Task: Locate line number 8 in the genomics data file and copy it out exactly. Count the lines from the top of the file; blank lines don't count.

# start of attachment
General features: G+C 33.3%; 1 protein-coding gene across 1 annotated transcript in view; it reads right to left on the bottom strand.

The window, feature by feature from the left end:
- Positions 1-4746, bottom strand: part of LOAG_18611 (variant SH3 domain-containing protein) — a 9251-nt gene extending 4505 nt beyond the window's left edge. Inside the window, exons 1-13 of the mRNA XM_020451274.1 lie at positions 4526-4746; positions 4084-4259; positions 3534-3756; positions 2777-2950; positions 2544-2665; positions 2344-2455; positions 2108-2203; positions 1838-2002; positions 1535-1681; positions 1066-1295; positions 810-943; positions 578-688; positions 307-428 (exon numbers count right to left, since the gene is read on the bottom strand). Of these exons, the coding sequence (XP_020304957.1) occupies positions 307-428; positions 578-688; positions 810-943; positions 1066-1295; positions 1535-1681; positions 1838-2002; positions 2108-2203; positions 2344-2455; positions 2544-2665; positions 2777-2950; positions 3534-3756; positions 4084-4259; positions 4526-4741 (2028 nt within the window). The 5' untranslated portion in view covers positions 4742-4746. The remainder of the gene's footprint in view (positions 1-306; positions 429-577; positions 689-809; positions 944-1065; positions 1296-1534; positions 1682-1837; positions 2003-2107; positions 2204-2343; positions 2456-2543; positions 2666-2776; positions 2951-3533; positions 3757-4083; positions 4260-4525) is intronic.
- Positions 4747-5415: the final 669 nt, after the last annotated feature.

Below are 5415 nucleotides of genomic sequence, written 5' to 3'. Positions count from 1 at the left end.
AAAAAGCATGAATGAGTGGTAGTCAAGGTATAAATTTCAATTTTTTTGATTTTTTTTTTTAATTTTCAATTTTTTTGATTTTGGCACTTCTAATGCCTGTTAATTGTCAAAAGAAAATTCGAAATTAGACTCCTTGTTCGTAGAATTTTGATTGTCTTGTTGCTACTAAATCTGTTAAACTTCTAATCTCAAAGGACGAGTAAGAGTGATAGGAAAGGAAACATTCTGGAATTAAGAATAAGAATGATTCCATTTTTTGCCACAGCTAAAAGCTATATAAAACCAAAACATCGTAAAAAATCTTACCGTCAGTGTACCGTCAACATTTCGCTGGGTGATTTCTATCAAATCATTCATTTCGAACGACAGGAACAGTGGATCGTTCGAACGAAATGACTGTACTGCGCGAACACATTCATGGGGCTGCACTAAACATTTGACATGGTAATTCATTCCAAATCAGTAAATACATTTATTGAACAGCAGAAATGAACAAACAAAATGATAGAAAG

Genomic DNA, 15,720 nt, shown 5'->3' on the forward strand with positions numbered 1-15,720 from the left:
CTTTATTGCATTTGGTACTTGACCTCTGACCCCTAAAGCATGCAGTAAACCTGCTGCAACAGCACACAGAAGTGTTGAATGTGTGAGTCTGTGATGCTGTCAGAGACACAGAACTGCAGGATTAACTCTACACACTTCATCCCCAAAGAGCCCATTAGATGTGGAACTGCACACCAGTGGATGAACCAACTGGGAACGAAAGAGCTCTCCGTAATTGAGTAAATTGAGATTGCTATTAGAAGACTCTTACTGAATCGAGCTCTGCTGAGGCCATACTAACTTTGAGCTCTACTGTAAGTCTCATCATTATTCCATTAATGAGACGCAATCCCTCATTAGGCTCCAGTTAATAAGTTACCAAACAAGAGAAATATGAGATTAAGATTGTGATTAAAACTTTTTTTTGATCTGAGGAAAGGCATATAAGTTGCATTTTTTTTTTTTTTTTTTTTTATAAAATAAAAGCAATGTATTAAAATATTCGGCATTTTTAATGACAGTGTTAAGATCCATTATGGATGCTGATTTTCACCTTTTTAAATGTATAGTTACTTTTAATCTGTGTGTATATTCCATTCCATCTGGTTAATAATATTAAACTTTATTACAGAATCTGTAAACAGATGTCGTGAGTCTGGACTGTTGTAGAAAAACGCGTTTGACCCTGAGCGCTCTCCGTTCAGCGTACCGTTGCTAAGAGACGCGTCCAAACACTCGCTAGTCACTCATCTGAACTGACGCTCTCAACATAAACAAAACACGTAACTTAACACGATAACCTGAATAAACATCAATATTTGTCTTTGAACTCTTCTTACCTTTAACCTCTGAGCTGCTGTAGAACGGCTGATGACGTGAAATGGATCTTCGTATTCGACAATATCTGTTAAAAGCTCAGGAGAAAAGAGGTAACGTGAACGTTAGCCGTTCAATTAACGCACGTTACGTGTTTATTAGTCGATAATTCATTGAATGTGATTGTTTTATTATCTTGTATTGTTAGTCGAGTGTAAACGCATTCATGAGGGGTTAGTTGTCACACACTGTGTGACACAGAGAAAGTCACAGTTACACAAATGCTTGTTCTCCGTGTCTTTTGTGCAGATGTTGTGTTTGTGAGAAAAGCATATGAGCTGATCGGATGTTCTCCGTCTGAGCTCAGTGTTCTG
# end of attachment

CTTTATTGCATTTGGTACTTGACCTCTGACCCCTAAAGCATGCAGTAAACCTGCTGCAACAGCACACAGAAGTGTTGAATGTGTGAGTCTGTGATGCTGTCAGAGACACAGAACTGCAGGATTAACTCTACACACTTCATCCCCAAAGAGCCCATTAGATGTGGAACTGCACACCAGTGGATGAACCAACTGGGAACGAAAGAGCTCTCCGTAATTGAGTAAATTGAGATTGCTATTAGAAGACTCTTACTGAATCGAGCTCTGCTGAGGCCATACTAACTTTGAGCTCTACTGTAAGTCTCATCATTATTCCATTAATGAGACGCAATCCCTCATTAGGCTCCAGTTAATAAGTTACCAAACAAGAGAAATATGAGATTAAGATTGTGATTAAAACTTTTTTTTGATCTGAGGAAAGGCATATAAGTTGCATTTTTTTTTTTTTTTTTTTTTATAAAATAAAAGCAATGTATTAAAATATTCGGCATTTTTAATGACAGTGTTAAGATCCATTATGGATGCTGATTTTCACCTTTTTAAATGTATAGTTACTTTTAATCTGTGTGTATATTCCATTCCATCTGGTTAATAATATTAAACTTTATTACAGAATCTGTAAACAGATGTCGTGAGTCTGGACTGTTGTAGAAAAACGCGTTTGACCCTGAGCGCTCTCCGTTCAGCGTACCGTTGCTAAGAGACGCGTCCAAACACTCGCTAGTCACTCATCTGAACTGACGCTCTCAACATAAACAAAACACGTAACTTAACACGATAACCTGAATAAACATCAATATTTGTCTTTGAACTCTTCTTACCTTTAACCTCTGAGCTGCTGTAGAACGGCTGATGACGTGAAATGGATCTTCGTATTCGACAATATCTGTTAAAAGCTCAGGAGAAAAGAGGTAACGTGAACGTTAGCCGTTCAATTAACGCACGTTACGTGTTTATTAGTCGATAATTCATTGAATGTGATTGTTTTATTATCTTGTATTGTTAGTCGAGTGTAAACGCATTCATGAGGGGTTAGTTGTCACACACTGTGTGACACAGAGAAAGTCACAGTTACACAAATGCTTGTTCTCCGTGTCTTTTGTGCAGATGTTGTGTTTGTGAGAAAAGCATATGAGCTGATCGGATGTTCTCCGTCTGAGCTCAGTGTTCTG